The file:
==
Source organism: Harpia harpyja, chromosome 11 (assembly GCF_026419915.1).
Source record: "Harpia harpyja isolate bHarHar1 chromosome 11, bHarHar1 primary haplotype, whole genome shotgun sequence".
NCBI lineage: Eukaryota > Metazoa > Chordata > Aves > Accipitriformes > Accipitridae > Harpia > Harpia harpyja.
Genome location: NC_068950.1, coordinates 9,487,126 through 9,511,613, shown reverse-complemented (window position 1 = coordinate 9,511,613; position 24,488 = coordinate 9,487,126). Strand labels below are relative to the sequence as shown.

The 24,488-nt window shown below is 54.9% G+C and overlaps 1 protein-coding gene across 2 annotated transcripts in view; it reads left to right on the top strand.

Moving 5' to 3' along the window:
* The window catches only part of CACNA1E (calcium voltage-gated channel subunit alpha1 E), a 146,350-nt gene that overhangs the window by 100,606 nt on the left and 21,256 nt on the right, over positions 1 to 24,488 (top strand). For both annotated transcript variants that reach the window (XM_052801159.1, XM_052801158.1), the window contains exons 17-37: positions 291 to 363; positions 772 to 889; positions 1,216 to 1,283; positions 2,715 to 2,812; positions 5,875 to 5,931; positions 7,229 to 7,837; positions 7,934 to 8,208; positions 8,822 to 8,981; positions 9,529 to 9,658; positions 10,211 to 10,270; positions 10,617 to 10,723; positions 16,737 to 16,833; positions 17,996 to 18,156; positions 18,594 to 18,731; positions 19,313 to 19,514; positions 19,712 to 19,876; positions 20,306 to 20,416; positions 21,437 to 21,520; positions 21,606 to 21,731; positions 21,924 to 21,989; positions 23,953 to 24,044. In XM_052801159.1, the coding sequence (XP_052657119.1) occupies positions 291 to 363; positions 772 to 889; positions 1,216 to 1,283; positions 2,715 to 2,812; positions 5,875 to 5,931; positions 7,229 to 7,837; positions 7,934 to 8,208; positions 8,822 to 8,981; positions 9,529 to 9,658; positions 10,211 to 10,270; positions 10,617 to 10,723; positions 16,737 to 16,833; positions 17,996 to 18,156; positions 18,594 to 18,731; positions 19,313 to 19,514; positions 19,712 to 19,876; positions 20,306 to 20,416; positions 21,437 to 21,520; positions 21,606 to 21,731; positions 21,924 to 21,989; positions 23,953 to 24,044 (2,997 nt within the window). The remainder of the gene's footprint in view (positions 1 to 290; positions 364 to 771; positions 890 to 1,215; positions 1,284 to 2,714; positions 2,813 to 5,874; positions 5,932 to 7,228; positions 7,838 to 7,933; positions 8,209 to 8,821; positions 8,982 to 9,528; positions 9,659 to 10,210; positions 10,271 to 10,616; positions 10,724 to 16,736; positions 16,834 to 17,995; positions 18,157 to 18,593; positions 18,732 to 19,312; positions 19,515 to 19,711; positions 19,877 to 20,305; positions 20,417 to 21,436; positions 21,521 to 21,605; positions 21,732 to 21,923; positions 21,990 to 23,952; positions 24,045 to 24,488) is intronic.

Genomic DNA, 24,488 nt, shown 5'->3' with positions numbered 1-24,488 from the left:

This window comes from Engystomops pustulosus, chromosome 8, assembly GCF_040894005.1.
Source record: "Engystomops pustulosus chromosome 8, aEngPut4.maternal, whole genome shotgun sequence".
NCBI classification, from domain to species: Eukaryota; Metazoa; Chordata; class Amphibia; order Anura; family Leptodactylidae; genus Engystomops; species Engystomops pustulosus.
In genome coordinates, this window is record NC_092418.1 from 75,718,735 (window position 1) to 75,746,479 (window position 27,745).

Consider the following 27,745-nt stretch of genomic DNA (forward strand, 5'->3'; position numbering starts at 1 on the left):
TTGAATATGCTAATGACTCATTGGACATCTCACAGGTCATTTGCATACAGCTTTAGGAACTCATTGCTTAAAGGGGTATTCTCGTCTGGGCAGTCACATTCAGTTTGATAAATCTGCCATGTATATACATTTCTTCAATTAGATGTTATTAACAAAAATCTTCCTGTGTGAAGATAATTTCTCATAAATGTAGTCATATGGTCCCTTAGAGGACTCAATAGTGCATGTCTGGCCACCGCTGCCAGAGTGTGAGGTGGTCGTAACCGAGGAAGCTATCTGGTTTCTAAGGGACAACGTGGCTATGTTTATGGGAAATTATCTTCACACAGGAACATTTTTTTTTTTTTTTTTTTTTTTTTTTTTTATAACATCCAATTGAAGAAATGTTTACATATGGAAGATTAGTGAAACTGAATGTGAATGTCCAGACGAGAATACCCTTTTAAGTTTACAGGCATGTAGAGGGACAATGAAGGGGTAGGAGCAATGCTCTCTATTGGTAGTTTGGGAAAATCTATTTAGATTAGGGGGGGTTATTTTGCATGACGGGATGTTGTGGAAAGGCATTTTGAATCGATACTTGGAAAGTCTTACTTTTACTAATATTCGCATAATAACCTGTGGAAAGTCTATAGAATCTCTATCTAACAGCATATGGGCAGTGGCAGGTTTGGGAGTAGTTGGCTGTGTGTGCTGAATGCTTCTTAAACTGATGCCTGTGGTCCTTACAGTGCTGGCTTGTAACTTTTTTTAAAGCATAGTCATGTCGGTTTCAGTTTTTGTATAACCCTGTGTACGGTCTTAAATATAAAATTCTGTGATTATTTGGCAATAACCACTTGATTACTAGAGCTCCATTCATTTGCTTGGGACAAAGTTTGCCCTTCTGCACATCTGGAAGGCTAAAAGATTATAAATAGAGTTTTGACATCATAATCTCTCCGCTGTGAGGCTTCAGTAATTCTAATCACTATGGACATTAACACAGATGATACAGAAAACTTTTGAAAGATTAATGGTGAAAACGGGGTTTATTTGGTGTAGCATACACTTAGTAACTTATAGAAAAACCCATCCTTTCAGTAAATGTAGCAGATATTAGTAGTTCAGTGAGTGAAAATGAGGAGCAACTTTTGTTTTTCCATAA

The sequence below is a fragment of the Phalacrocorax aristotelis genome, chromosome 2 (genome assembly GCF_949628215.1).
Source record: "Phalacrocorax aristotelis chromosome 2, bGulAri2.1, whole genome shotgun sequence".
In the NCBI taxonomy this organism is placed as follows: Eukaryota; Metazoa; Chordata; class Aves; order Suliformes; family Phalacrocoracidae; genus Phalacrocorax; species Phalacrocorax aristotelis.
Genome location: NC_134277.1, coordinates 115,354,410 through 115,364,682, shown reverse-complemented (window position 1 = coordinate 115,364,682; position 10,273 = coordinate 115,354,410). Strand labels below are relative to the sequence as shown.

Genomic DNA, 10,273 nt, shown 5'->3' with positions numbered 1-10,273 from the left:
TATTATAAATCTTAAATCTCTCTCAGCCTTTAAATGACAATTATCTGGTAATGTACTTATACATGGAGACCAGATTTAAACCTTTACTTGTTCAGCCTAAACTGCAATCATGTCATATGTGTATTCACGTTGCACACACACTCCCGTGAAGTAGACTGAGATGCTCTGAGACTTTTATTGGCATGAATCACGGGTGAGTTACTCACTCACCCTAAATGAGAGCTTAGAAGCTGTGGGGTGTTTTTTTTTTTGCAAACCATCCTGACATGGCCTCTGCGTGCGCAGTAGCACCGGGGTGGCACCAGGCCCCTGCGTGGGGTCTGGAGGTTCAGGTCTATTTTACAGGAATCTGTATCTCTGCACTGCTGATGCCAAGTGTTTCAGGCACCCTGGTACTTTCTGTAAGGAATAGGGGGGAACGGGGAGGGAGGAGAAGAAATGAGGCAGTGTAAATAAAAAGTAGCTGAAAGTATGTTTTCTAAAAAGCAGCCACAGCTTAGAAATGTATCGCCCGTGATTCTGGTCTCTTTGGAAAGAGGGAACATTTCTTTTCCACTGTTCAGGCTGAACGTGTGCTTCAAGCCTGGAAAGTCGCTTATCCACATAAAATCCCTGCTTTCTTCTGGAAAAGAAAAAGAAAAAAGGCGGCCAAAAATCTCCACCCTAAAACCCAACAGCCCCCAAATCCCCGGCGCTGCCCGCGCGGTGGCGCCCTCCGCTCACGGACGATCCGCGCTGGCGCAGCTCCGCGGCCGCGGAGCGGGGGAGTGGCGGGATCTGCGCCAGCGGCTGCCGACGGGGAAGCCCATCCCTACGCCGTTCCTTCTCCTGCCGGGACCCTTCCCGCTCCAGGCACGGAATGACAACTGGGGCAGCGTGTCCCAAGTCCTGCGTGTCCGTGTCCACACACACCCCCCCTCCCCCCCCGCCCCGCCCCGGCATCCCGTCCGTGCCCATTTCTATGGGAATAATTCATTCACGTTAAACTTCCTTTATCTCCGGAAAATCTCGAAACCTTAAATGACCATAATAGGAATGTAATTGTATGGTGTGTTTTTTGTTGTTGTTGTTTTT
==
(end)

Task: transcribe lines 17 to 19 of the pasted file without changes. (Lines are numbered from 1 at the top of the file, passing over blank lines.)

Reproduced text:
In the NCBI taxonomy this organism is placed as follows: Eukaryota; Metazoa; Chordata; class Aves; order Suliformes; family Phalacrocoracidae; genus Phalacrocorax; species Phalacrocorax aristotelis.
Genome location: NC_134277.1, coordinates 115,354,410 through 115,364,682, shown reverse-complemented (window position 1 = coordinate 115,364,682; position 10,273 = coordinate 115,354,410). Strand labels below are relative to the sequence as shown.

Genomic DNA, 10,273 nt, shown 5'->3' with positions numbered 1-10,273 from the left: